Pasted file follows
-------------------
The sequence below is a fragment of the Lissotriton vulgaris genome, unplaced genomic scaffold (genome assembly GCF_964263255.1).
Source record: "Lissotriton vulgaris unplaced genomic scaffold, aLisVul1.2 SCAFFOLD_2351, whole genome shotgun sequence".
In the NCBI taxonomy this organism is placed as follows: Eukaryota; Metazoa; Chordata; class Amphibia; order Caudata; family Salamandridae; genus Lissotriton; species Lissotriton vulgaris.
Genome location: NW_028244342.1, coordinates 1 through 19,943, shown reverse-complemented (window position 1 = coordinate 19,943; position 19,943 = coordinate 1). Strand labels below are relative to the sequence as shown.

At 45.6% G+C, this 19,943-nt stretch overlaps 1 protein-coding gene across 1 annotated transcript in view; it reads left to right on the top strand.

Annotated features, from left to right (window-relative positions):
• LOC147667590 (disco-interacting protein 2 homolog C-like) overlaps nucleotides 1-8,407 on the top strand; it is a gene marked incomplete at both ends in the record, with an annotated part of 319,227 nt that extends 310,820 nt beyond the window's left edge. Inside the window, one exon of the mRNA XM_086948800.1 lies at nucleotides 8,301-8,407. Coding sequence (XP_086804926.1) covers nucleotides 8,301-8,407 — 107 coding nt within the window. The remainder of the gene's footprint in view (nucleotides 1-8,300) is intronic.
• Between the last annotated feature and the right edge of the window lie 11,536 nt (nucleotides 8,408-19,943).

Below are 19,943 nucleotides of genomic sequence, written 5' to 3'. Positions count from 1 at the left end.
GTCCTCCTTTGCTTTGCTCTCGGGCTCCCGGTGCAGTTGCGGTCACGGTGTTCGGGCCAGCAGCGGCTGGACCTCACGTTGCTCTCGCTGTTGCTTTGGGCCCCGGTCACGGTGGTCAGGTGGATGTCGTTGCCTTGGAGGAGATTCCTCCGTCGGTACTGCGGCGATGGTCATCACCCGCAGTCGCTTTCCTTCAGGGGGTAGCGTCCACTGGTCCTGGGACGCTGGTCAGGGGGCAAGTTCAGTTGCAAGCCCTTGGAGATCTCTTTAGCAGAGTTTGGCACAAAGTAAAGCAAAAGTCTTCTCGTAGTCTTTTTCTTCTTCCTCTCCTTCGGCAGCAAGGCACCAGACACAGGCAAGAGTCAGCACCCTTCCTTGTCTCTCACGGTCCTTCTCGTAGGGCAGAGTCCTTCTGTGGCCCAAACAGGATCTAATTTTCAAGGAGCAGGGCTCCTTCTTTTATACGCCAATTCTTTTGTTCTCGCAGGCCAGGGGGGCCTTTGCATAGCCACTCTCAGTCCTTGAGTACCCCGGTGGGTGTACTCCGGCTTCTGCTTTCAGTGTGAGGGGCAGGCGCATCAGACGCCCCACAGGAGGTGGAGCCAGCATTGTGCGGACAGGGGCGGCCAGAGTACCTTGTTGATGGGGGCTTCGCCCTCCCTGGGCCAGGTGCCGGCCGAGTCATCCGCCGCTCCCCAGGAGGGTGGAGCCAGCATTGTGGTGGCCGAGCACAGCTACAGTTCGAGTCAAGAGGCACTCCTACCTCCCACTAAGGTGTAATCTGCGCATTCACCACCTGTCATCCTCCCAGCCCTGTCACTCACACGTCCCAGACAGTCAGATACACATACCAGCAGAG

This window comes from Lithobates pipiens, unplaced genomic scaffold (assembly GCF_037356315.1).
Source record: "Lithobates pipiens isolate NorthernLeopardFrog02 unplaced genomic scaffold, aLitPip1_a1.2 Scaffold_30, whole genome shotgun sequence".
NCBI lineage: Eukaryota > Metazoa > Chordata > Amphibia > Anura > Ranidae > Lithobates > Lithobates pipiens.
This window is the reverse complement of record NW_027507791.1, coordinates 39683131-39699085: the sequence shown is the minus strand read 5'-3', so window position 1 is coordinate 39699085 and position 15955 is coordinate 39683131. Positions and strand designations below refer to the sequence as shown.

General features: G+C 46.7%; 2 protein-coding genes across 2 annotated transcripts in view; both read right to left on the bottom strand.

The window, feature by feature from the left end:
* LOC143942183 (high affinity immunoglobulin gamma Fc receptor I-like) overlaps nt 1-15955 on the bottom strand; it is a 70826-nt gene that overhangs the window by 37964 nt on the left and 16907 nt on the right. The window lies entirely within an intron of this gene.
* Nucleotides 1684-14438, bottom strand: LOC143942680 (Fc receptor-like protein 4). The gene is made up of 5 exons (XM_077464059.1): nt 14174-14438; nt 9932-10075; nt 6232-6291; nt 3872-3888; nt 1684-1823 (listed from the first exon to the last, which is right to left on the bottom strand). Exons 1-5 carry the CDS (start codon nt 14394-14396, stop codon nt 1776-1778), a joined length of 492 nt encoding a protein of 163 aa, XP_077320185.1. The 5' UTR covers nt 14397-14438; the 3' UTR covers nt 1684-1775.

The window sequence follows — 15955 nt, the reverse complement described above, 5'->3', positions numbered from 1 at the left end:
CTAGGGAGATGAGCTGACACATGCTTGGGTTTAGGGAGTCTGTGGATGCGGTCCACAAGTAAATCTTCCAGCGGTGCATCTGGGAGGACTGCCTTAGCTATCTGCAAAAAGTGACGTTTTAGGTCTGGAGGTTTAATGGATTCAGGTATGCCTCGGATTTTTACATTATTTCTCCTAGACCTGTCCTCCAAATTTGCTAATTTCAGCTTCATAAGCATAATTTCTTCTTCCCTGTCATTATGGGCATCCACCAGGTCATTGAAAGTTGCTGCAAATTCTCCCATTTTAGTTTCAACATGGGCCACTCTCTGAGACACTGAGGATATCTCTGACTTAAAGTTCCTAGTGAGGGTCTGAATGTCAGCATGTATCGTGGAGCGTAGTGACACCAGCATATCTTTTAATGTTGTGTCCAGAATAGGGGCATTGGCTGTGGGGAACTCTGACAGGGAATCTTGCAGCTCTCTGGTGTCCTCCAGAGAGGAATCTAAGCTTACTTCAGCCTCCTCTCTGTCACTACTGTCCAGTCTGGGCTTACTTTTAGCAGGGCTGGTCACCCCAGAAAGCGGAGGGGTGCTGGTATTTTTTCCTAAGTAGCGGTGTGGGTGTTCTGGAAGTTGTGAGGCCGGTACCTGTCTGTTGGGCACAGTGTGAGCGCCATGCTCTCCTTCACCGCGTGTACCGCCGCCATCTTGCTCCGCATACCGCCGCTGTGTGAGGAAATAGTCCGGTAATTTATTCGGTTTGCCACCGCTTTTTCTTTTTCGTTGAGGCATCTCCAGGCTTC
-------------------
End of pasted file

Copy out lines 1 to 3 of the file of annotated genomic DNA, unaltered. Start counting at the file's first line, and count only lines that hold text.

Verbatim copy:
The sequence below is a fragment of the Lissotriton vulgaris genome, unplaced genomic scaffold (genome assembly GCF_964263255.1).
Source record: "Lissotriton vulgaris unplaced genomic scaffold, aLisVul1.2 SCAFFOLD_2351, whole genome shotgun sequence".
In the NCBI taxonomy this organism is placed as follows: Eukaryota; Metazoa; Chordata; class Amphibia; order Caudata; family Salamandridae; genus Lissotriton; species Lissotriton vulgaris.